The Presidential Inauguration takes place today. Donald Trump, perhaps the most controversial president-elect in history, will become the 45th president, making him the 7th person from the state of New York to hold the highest seat in the land. Michigan is one of only 17 other states to produce a U.S. president. But, Gerald R. Ford, the only Michigander to sit in the Oval Office, didn’t find his way there like most U.S. presidents.
1. Gerald R. Ford wasn’t born Gerald R. Ford. When he entered the world in Omaha, Nebraska, his birth name was Leslie Lynch King, Jr., son of Dorothy Gardner and Leslie Lynch King, Sr. When his parents divorced, his mother took him to Grand Rapids, Michigan. There she met and married Gerald Rudolph Ford. They renamed the toddler and future president, Gerald, after his stepfather, even though he was never formally adopted.
2. Ford almost played for the NFL. Ford grew up in Grand Rapids, graduating from South High School and becoming an Eagle Scout. After high school, he went to the University of Michigan, where he was a star on the football team. Ford was such a talented football player that after college, he turned down offers to play for the Detroit Lions and the Green Bay Packers. Instead, he went on to attend law school at Yale University.
3. Ford was a decorated Naval Officer. Just months after Ford finished law school, the United States joined WW II after the attack on Pearl Harbor. Ford wanted to defend his country, so he joined the Navy. He went to sea on the Monterey, an aircraft carrier that served in the Pacific Theater. Ford earned several military awards, including 11 Bronze Stars.
4. Betty Ford was a controversial choice for a politician’s wife in 1948. After leaving the Navy, Ford returned to Grand Rapids where he married Elizabeth “Betty” Warren. Ford delayed their marriage because at the time of their engagement he was running for The House of Representatives. He was afraid voters would not approve of Warren who was a former model, dancer, and a divorcee. But it didn’t matter. He finally married her just before the election, then won what would be his first of 13 terms in Congress.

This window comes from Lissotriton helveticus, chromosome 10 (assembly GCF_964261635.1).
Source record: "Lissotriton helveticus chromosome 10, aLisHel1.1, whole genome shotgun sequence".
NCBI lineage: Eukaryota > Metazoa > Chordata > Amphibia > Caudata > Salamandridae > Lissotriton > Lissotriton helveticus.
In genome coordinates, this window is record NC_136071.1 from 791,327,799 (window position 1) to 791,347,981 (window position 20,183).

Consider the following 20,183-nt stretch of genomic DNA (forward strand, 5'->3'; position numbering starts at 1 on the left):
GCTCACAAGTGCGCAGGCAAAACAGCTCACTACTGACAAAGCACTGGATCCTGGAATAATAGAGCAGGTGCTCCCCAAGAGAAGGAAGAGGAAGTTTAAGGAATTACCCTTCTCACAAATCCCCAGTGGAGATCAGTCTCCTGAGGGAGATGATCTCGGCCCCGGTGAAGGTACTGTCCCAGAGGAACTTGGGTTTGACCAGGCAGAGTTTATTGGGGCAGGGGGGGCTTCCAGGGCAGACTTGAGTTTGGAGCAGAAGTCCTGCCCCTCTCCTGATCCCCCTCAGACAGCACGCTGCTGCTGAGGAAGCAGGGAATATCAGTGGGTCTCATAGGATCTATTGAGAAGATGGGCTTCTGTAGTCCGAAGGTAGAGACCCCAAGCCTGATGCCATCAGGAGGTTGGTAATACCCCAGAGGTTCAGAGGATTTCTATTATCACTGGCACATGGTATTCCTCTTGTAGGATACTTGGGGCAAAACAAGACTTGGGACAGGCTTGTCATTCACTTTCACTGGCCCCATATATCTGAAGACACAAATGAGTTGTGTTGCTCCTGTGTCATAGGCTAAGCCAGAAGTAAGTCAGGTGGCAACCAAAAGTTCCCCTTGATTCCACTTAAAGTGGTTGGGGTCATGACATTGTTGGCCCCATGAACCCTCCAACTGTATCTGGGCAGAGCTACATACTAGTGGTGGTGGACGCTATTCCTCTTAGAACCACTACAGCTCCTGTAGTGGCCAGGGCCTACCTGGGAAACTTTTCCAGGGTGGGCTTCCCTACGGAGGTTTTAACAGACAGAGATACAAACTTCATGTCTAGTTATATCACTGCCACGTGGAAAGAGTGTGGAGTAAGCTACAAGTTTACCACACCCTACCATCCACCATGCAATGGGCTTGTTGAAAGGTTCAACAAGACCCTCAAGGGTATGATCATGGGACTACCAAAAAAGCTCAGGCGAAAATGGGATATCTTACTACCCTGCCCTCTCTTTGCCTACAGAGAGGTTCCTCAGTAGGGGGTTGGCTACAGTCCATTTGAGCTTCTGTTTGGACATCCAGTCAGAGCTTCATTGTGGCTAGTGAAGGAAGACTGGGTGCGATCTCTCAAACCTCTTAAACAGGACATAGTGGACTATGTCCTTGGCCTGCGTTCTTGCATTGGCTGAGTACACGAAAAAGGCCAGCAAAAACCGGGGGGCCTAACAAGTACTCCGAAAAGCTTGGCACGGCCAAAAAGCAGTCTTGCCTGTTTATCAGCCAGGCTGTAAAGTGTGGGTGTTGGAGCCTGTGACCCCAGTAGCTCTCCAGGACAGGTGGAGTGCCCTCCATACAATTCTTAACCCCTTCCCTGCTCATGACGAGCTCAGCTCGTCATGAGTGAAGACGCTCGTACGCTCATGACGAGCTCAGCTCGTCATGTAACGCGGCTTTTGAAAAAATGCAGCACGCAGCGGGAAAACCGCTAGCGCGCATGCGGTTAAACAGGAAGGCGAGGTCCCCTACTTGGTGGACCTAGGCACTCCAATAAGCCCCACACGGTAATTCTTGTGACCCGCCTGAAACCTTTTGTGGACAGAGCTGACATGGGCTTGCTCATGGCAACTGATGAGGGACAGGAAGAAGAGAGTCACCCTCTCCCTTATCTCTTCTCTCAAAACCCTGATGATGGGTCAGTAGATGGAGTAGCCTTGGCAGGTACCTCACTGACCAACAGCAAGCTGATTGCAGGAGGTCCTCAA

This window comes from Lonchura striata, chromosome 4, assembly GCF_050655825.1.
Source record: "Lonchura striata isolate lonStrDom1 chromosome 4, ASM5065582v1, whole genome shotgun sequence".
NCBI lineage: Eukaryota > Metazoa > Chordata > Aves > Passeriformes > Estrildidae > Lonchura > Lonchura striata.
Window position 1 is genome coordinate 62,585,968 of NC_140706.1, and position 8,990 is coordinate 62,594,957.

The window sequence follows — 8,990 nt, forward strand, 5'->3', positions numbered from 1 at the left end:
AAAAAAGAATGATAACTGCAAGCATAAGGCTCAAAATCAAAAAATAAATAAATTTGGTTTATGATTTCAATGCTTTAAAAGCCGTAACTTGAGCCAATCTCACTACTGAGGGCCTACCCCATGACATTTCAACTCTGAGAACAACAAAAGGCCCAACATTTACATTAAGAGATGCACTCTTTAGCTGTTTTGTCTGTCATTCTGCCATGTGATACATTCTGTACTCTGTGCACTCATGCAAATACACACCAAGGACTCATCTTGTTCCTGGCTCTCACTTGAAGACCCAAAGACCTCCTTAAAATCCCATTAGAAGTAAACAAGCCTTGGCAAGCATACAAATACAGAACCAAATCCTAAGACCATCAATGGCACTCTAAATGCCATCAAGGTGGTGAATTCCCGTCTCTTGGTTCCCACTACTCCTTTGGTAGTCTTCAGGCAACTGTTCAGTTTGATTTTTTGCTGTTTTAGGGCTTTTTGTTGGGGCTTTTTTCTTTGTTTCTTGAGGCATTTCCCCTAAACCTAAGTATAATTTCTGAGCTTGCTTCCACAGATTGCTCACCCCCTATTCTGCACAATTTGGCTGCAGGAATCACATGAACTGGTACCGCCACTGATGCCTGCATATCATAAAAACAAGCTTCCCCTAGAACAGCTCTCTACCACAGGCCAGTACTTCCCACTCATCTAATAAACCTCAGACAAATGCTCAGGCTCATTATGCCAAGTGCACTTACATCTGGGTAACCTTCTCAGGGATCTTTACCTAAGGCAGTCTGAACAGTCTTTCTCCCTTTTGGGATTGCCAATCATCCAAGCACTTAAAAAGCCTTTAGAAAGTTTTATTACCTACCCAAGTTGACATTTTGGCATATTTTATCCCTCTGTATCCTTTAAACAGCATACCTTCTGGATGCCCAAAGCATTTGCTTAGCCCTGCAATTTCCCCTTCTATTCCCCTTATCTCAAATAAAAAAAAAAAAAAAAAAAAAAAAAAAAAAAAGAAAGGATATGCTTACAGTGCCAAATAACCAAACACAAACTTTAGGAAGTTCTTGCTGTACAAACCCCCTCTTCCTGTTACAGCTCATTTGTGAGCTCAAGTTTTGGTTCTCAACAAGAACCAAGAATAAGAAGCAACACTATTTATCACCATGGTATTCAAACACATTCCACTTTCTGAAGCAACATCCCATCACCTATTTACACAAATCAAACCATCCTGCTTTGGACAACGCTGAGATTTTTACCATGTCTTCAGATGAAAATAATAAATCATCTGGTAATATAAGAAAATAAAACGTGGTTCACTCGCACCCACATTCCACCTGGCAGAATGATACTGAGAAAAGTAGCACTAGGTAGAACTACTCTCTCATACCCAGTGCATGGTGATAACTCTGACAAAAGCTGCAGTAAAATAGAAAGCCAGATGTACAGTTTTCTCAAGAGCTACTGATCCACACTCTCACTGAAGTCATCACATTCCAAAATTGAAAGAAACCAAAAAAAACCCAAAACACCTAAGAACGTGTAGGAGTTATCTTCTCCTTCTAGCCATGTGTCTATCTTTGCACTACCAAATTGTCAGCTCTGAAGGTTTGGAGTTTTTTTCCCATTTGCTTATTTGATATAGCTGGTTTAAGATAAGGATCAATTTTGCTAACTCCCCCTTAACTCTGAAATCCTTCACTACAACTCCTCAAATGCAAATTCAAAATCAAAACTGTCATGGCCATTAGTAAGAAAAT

5. Ford was a popular Congressman. He was well-respected and liked by members from both parties, because of his friendly personality. During his tenure in Congress, he became the House Minority Leader for the Republicans. He didn’t know it at the time, but Ford’s entry into Congress took him down a road that led indirectly to the White House.
6. Two different scandals lead to Ford becoming president. Spiro Agnew, Vice President under Richard Nixon, was forced to resign from office in 1973 when he was investigated for numerous criminal acts, including tax evasion and extortion. At the advice of Republican Congressmen, Nixon chose Ford as his new Vice President.
7. The Watergate scandal was just getting started when Ford became V.P. Then Watergate blew up. Nixon was also forced to resign, leaving Gerald R. Ford to become the 38th president of the United States in 1974.
8. Ford didn’t want to run for reelection in 1976. Ford’s years in office were difficult. During that time, he pardoned Nixon, preventing the former president from serving time for any crimes he may have committed. The decision was an unpopular one with many Americans, but Ford felt it was a necessary step to close a painful chapter in American history. He only ran for reelection after his party convinced him to do so. However, he lost the 1976 election to Democrat Jimmy Carter.
9. Gerald Ford and his wife Betty are buried on the grounds of his presidential library in Grand Rapids. Visitors to the museum learn about the difficult, controversial years that brought Ford to the presidency. The museum also teachers who Gerald Ford was as a person and features exhibits about the highlights of both his life and the life of his wife. The importance of Democratic Citizenship was highly valued by Ford and is the main message the museum seeks to spread.